First British winner at the Hahnenkamm Races since 1931
Slalom victor Dave Ryding is the first World Cup winner from Great Britain. The first Briton to win a Hahnenkamm Race, however, was Gordon Cleaver. He took the very first Combined title in 1931 and established the "International" status of the Hahnenkamm Races.
35-year-old Dave Ryding from Lancashire in the north-west of England has rewritten ski history today. After 13 years on the ski circuit, he not only accomplished his very first World Cup victory on the Ganslern Slope, but also the first ever for Great Britain (since the World Cup was founded on the Seidlalm in 1967). This closes a chapter that began 91 years ago, when a fellow Brit won the first Hahnenkamm Races in 1931. Back then - the races took place on 28th and 29th March - Gordon Cleaver won the first Combined discipline ahead of Hansjörg Schlechter from Kitzbühel and German athlete, Hans von Weech. The man from Stanmore achieved this feat without even being a member of the national team.
Gordon Cleaver later forged a career in the Air Force, where he witnessed the Second World War at first hand as a fighter pilot. His plane was shot down in 1940, but he managed to parachute to safety. He was so badly injured in the incident, however, that he lost almost all sight in both eyes, necessitating no less than 18 operations. Gordon Cleaver passed away at the age of 84 on Christmas Eve, 1994.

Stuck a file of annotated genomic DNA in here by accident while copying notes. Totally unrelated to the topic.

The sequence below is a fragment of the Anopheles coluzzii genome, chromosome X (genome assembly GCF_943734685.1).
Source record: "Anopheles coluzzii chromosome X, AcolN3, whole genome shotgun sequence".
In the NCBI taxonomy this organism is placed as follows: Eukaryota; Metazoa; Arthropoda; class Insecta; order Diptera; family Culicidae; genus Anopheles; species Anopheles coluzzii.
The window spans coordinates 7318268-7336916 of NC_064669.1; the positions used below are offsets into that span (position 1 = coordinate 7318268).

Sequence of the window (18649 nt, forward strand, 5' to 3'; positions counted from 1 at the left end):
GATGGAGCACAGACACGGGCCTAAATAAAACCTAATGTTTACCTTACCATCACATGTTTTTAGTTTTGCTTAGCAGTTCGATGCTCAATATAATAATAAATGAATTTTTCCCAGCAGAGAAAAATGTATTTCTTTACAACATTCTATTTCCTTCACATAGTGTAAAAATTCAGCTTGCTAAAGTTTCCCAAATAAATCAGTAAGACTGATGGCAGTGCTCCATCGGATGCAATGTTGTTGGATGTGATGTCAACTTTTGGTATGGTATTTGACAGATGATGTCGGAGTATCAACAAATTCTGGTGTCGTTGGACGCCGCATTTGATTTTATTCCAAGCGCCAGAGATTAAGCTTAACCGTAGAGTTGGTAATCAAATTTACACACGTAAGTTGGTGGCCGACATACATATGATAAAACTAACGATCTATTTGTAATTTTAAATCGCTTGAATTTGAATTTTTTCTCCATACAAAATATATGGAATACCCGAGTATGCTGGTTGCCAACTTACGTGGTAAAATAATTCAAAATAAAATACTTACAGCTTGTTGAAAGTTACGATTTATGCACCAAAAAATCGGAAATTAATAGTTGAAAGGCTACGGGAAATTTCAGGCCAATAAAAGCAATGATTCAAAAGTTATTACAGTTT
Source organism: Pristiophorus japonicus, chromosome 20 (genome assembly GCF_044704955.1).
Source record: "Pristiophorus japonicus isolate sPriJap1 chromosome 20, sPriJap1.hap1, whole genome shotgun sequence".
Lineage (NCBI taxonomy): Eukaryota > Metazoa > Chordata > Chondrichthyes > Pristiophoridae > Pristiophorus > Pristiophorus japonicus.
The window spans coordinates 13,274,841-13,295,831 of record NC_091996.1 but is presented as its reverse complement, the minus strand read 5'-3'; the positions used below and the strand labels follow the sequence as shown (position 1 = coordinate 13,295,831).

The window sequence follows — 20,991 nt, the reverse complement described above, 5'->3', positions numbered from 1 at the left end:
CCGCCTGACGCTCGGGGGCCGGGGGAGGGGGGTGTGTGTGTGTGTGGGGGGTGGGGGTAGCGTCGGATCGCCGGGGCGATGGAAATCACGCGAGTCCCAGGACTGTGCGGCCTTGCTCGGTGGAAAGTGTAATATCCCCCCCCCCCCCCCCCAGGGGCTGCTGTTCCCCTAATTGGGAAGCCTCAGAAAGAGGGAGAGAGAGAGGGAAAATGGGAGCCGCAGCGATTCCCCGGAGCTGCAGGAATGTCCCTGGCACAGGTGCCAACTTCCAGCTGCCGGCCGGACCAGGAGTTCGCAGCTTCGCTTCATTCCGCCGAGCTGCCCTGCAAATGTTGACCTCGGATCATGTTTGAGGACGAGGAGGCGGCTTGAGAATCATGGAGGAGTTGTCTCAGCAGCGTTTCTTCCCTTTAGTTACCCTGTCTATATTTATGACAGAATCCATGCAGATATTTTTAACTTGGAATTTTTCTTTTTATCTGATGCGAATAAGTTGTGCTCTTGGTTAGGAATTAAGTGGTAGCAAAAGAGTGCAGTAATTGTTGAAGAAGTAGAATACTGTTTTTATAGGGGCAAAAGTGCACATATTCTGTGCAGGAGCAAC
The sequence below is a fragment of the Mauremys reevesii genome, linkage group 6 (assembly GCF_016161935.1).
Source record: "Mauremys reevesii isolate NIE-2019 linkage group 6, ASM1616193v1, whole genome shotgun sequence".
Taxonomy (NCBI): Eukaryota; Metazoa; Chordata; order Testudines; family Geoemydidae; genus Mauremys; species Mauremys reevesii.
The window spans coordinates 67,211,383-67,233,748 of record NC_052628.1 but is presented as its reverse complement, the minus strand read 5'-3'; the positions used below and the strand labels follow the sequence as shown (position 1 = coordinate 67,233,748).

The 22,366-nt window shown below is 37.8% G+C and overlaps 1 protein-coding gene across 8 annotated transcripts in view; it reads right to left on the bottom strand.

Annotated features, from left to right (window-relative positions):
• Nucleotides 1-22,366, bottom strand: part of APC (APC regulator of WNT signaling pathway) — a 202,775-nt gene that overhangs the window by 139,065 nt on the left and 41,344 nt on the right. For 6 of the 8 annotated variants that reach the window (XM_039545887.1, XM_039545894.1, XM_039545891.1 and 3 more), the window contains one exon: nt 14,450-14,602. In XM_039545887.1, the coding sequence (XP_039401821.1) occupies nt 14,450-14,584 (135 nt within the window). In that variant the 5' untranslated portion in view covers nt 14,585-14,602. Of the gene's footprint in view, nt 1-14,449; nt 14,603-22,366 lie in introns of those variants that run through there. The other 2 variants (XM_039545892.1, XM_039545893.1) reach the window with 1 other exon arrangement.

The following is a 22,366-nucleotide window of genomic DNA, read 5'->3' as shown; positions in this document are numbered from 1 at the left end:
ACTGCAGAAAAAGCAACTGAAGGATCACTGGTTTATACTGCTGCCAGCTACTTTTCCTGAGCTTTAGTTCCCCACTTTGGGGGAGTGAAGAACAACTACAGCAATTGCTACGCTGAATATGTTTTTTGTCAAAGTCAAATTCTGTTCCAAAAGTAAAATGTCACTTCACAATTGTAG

In celebration of the 75th Hahnenkamm Races in 2006, Kitzbühel Ski Club awarded the Cleaver Cup to the best-placed Briton, which was awarded to Scotsman Finlay Mickel who finished 25th in the Downhill. Michael Huber said on the occasion of the Cleaver Cup: "We are really proud of Gordon Cleaver. The British were so important in establishing the early popularity of skiing, especially racing. He was the reason the Hahnenkamm became an international event, which never would have happened if a local had won". A legacy now perpetuated in spectacular fashion by Dave Ryding on 22nd January 2022.
Photo © K.S.C.